Moreover, time itself is increasingly clocked by checkpoints and inevitable waits of unpredictable duration. One refrain heard from Palestinians about passage through checkpoints is: "It all depends on the mood of the soldiers." Once Palestinian vehicles are halted, usually after being made to wait before approaching the checkpoint, the young soldiers continue to talk, play around and flirt. Rarely do they board immediately—they continue whatever they were doing and then saunter over, all the while continuing their conversations or flirtations for at least several minutes. The only discernible logic to these checkpoint encounters is the calibrated chaos that enables the expropriation of land and water, the expansion of settlements and the immiseration of daily life for Palestinians. As Israelis move through time and space with choice and ease, Palestinians' own right to determine their mobility is thus severely compromised and their experience of time slows to a crawl.
In general, colonial regimes tend to fashion the native as occupying a different, timeless and motionless zone, distinct from the settlers' modernity and civilization—what anthropologist Johannes Fabian in his book Time and the Other (1983) referred to as the "allochronic." In the Zionist imagination and often in the media, space and time are telescoped to draw a direct line from biblical time to the present. Nearly 3,000 years of local non-Jewish history and presence magically disappear to make way for assertions of a sacred linkage between past and present that endows some (Jews) with rights and the privileges of citizenship. If the events of 1948 are narrated by Palestinians as a veritable catastrophe (nakba)—a moment of radical rupture and a trope for ongoing suffering—for Israelis 1948 serves as a temporal marker of a long-desired restoration and renewal. Israel and its supporters further gloss 1948 via the lens of statehood and even attractiveness: "Israel: Still Sexy at 60" was the self-described "marketing slogan" used at the celebration of 1948 by a Georgetown University student group. And what is true of 1948 is true of 1967 as well. The "reunification" of Jerusalem in the course of the 1967 war is jubilantly cheered by Israeli Jews on an annual basis.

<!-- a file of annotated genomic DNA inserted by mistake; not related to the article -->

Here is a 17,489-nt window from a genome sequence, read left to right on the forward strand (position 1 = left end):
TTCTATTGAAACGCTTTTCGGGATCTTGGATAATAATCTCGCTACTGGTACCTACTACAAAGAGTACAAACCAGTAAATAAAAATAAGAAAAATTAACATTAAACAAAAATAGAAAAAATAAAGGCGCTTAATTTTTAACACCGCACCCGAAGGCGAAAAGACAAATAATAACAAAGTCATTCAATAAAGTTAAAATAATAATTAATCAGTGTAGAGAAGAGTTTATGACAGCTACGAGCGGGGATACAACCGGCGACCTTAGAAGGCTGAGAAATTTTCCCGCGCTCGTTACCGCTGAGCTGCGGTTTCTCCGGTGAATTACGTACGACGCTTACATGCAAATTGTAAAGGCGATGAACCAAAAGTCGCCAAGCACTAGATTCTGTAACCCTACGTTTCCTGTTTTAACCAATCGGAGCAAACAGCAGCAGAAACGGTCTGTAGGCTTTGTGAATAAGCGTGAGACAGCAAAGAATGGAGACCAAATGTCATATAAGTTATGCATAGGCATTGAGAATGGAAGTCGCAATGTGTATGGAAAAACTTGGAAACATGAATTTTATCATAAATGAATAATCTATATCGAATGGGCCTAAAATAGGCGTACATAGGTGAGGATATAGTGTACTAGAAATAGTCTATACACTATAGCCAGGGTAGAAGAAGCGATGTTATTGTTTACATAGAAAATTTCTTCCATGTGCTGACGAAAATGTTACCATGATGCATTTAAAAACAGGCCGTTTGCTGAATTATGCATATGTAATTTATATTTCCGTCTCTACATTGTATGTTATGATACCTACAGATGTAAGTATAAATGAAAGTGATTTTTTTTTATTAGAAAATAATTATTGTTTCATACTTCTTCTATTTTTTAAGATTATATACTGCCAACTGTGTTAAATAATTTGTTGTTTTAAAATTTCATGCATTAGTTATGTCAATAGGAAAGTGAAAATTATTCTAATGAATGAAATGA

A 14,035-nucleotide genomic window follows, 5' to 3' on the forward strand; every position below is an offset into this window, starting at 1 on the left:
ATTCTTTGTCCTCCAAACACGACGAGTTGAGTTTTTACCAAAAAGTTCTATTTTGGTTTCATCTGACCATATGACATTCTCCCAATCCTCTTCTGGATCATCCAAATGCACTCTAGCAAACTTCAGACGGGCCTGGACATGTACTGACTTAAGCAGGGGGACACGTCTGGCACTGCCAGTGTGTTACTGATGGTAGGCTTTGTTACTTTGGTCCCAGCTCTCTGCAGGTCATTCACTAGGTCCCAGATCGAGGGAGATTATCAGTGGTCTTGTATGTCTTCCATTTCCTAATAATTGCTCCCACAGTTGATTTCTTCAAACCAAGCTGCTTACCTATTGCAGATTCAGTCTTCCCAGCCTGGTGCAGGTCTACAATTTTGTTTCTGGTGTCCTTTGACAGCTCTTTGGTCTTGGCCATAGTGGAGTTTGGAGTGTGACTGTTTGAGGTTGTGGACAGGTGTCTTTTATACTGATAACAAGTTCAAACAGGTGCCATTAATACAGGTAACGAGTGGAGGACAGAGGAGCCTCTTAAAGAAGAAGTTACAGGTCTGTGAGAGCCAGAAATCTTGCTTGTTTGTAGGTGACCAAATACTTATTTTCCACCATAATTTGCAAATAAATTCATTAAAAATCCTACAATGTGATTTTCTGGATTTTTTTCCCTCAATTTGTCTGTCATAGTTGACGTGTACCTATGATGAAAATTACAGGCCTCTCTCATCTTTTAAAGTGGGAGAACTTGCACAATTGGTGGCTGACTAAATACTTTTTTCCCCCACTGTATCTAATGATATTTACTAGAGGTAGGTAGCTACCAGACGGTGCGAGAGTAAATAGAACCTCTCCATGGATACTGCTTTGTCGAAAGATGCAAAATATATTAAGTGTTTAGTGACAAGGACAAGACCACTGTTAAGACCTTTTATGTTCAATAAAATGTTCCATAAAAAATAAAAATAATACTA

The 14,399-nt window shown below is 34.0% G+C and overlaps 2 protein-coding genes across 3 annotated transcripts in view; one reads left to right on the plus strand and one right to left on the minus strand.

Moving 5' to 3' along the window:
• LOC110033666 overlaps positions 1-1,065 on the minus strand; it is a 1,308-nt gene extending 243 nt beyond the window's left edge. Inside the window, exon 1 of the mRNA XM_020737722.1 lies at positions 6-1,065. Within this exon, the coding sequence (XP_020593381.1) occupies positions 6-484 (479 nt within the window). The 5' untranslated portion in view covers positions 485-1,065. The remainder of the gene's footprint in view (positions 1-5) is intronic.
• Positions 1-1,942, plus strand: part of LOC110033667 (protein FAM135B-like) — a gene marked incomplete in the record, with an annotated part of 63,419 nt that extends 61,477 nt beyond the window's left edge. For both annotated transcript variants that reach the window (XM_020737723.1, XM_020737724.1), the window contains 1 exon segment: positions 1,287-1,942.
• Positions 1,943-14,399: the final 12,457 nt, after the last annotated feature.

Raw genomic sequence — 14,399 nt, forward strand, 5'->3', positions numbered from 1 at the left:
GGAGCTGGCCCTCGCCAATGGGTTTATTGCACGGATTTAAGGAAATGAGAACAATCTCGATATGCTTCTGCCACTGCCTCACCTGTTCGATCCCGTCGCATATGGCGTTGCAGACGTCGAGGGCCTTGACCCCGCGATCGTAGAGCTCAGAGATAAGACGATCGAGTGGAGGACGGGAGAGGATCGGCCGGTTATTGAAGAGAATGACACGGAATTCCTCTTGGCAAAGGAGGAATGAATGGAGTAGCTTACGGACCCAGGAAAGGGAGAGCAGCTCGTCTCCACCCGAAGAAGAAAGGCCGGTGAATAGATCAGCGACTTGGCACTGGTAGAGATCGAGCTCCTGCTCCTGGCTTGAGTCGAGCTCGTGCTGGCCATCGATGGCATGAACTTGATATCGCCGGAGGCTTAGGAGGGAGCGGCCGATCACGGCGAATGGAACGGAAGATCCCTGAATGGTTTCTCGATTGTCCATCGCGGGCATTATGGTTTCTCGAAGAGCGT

In the meantime, as talk of negotiations proceeds slowly, bulldozers are at work every day building roads and settlements in and around Jerusalem. When the occupation began in 1967, settlements were cast as "temporary" but then became facts on the ground. The $3 billion "separation barrier," a complex of fences and 25-foot cement walls destined to be 700 miles long, has been referred to as "temporary" as well. Negotiators for Israel and its US ally have consistently deployed a strategy of delay premised on present necessity: They may assert readiness to negotiate on mundane current issues while relegating to "later" the critical "final status" issues. Negotiations therefore focus on the short-term exigencies of checkpoints and mobility rather than the long-term questions of borders, refugees, Jerusalem, settlements and resources, putting the Palestinians politically in a state of perpetual beginnings. In other words, the events of 1948 and 1967—the nakba and the occupation—are treated as faits accomplis.
Time has thus become another commodity, like land and water, which Israel expropriates from the population in the occupied Palestinian territories. In the wake of the 1967 occupation of the West Bank and Gaza, native time was appropriated for the extraction of labor. Since then, Israel has weaned itself from Palestinian labor by turning to the global labor market, but has continued to steal Palestinian time through myriad tactics of enforced waiting. The temporal dimension in the final stage of colonization of Palestine is apparent. Economic strangulation and immiseration are intended to create a stream of migrants—a sort of slow-motion ethnic cleansing—in contrast to the fast-paced military operations of 1948 and 1967 that engendered mass exodus of refugees. The third phase of colonization is difficult to name or label because there is not one discrete or identifiable moment in time as in the momentous years of the past. It is a continuous process, a relentless march of settlements, of dispossession and displacement. For Palestinians, this is the larger meaning of nakba.
_Julie Peteet is the Chair of the Department of Anthropology at the University of Louisville. She is the author of Landscapes of Hope, Landscapes of Despair: Place and Identity in a Palestinian Camp.
This article first appeared in the Summer 2008 issue of Middle East Report, www.merip.org.